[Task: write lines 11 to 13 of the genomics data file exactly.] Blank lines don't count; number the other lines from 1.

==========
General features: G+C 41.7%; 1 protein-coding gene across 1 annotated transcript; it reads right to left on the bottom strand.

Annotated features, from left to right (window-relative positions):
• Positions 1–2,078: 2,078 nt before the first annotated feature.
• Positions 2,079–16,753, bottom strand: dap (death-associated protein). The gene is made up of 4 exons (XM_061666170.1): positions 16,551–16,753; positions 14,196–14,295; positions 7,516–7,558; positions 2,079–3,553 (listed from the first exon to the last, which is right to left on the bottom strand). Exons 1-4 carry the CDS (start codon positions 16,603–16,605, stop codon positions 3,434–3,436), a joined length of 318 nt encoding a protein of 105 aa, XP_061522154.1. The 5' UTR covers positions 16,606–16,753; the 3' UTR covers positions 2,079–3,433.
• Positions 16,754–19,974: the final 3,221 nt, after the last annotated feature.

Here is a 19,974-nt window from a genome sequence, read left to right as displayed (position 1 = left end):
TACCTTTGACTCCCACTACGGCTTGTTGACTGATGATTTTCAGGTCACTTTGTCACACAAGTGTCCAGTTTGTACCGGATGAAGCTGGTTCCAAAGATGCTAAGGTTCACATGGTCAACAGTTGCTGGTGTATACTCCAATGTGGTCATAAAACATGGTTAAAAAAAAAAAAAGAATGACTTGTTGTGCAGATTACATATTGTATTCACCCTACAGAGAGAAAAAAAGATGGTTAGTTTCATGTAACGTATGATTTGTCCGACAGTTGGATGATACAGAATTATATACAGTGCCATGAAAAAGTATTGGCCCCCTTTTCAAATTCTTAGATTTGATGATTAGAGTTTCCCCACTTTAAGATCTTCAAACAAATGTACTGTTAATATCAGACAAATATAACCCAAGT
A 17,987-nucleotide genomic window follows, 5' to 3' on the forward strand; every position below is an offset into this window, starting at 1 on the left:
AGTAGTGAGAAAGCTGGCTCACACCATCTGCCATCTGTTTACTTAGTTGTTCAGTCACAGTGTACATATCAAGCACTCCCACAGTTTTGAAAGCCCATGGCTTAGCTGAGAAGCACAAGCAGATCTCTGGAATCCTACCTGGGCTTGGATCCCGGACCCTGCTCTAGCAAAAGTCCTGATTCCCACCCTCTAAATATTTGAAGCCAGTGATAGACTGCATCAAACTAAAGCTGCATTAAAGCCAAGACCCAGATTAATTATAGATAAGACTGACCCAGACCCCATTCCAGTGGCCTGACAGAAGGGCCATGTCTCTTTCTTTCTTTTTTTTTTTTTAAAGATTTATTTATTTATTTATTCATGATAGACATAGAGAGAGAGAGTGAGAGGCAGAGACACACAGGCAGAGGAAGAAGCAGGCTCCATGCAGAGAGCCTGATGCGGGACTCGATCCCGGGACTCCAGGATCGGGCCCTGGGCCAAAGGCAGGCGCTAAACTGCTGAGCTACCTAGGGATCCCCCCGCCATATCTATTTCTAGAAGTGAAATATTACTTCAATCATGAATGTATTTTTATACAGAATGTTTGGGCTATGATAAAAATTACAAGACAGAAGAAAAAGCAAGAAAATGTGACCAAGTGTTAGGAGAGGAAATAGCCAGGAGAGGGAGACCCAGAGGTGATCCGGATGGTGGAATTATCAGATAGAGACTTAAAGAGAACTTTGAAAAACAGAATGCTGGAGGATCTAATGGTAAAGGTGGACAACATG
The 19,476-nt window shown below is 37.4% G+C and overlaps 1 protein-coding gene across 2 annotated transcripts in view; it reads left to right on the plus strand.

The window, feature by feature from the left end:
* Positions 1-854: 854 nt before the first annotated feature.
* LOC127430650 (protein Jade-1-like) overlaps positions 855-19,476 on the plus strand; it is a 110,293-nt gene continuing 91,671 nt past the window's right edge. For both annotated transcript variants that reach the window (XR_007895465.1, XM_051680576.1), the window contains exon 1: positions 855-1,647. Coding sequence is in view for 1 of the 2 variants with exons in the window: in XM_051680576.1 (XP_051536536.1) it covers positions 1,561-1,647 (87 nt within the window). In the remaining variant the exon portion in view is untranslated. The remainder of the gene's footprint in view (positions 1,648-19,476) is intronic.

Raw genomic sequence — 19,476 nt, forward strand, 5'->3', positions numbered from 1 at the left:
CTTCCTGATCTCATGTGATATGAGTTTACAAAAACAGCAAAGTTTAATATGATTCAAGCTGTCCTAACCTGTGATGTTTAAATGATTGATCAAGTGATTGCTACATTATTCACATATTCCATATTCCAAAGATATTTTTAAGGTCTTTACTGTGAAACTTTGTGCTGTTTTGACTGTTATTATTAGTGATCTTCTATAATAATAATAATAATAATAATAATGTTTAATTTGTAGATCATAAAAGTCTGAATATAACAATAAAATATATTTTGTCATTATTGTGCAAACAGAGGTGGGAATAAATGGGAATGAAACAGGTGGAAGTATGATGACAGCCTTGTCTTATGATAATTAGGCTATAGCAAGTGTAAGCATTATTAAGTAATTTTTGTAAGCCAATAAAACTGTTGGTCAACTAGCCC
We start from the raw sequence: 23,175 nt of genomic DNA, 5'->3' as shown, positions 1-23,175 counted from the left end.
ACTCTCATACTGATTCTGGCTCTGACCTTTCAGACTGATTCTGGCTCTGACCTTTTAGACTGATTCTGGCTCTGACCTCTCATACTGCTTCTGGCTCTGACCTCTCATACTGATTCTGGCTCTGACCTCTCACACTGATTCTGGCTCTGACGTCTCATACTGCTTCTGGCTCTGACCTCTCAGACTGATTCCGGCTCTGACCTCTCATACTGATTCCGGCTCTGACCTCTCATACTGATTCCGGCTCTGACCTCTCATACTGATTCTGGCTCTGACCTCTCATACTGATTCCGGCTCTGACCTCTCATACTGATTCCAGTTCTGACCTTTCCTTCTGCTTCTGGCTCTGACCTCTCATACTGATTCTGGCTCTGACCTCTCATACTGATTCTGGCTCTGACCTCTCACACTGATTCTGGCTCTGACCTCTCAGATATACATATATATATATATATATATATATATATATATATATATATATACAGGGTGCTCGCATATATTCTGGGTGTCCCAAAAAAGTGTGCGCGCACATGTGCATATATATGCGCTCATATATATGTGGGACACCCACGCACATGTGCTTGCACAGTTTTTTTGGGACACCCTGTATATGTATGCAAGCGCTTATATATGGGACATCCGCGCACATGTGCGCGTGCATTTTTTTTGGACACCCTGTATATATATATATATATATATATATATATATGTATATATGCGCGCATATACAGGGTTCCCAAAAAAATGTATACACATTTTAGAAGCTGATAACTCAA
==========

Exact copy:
The window, feature by feature from the left end:
* Positions 1-854: 854 nt before the first annotated feature.
* LOC127430650 (protein Jade-1-like) overlaps positions 855-19,476 on the plus strand; it is a 110,293-nt gene continuing 91,671 nt past the window's right edge. For both annotated transcript variants that reach the window (XR_007895465.1, XM_051680576.1), the window contains exon 1: positions 855-1,647. Coding sequence is in view for 1 of the 2 variants with exons in the window: in XM_051680576.1 (XP_051536536.1) it covers positions 1,561-1,647 (87 nt within the window). In the remaining variant the exon portion in view is untranslated. The remainder of the gene's footprint in view (positions 1,648-19,476) is intronic.